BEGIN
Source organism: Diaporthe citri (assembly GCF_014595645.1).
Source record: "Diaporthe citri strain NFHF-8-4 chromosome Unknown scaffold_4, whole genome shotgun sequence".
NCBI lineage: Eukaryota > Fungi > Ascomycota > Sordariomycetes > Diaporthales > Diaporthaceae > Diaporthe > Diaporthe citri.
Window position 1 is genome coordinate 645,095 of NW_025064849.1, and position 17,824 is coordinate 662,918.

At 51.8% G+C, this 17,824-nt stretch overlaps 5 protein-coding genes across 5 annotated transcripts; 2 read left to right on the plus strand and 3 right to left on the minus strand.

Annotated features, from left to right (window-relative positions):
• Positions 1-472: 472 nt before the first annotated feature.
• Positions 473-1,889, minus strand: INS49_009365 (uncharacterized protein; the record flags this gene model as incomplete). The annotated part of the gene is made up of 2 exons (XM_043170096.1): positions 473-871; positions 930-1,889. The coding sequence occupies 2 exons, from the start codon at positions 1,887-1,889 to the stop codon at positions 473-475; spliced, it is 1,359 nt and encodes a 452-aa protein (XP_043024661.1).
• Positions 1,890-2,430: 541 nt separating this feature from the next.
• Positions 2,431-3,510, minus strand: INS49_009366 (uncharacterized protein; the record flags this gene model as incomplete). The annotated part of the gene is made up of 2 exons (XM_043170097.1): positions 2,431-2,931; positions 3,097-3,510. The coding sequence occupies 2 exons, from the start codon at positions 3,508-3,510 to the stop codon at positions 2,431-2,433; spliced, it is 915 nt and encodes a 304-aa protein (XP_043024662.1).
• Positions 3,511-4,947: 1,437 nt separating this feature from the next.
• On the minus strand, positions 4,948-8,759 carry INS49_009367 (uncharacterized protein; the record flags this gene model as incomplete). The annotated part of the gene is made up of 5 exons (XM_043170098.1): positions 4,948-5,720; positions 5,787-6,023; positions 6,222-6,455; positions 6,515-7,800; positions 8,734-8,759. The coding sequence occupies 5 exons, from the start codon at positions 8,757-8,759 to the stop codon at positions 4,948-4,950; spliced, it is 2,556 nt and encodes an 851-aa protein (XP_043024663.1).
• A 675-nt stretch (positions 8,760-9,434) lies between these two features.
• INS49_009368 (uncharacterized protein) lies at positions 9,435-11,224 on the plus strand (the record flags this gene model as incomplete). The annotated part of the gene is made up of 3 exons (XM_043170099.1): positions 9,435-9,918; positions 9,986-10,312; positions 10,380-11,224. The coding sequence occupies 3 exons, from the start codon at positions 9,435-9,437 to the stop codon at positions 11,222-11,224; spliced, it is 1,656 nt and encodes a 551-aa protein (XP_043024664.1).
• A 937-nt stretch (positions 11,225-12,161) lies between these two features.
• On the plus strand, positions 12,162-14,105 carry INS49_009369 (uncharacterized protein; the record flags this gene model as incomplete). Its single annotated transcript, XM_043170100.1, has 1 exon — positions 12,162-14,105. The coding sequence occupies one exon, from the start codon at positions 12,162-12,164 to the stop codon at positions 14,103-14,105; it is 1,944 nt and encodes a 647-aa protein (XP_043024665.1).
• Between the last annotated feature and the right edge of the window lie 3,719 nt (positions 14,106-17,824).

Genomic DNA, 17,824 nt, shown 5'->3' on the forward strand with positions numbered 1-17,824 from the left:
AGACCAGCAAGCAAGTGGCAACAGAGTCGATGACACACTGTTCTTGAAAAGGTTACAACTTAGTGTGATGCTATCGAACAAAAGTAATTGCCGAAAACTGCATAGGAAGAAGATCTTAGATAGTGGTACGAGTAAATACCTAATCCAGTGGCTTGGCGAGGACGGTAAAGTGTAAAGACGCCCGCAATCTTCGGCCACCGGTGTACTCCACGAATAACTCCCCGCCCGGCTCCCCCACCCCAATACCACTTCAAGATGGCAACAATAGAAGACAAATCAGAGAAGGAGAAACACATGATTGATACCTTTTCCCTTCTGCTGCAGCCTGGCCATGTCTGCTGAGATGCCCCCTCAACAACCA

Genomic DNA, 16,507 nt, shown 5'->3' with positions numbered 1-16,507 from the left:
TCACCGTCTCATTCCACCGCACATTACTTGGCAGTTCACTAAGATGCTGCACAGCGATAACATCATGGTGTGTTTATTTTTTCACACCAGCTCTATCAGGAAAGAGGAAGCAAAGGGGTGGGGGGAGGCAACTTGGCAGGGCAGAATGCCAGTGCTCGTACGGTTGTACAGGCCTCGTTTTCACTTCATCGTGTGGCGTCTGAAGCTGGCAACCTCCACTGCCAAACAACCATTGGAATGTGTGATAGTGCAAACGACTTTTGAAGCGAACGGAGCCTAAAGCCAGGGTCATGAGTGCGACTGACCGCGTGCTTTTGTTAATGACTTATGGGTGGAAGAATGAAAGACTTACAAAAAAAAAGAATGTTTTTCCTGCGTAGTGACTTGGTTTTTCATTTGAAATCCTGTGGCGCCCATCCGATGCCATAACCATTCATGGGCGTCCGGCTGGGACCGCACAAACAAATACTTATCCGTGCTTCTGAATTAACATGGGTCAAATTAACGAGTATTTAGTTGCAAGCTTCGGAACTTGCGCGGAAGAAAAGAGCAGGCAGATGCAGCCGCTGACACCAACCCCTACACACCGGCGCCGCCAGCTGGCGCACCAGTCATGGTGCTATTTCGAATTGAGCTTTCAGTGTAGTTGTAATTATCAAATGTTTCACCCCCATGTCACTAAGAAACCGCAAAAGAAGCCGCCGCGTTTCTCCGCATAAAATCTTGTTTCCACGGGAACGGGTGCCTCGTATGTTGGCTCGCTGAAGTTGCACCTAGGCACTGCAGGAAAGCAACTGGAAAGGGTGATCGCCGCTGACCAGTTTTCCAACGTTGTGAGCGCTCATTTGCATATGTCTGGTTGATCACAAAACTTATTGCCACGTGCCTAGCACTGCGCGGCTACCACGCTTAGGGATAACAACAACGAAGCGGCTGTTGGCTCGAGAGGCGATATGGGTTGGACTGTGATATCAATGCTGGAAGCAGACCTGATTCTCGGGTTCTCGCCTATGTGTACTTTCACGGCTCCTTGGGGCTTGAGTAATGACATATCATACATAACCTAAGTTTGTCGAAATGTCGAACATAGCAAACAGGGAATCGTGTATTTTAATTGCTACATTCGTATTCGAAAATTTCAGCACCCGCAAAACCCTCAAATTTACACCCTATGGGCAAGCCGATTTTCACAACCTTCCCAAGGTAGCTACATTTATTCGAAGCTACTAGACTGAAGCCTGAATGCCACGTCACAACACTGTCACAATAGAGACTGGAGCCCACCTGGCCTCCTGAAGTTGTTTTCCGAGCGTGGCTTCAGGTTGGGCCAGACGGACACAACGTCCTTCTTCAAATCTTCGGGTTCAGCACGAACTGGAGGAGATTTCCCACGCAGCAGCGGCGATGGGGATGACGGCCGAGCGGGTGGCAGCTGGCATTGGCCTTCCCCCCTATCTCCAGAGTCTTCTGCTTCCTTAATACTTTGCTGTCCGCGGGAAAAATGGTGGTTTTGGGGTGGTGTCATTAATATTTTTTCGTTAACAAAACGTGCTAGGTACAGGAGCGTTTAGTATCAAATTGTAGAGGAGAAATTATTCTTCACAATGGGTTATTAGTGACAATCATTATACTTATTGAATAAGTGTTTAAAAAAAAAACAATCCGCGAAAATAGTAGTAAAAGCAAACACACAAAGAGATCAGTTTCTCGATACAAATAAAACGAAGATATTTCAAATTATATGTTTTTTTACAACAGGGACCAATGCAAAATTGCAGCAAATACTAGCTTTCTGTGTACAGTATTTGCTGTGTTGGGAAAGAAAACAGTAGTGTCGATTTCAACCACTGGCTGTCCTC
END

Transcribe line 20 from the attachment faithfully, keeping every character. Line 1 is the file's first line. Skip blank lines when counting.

Genomic DNA, 16,507 nt, shown 5'->3' with positions numbered 1-16,507 from the left: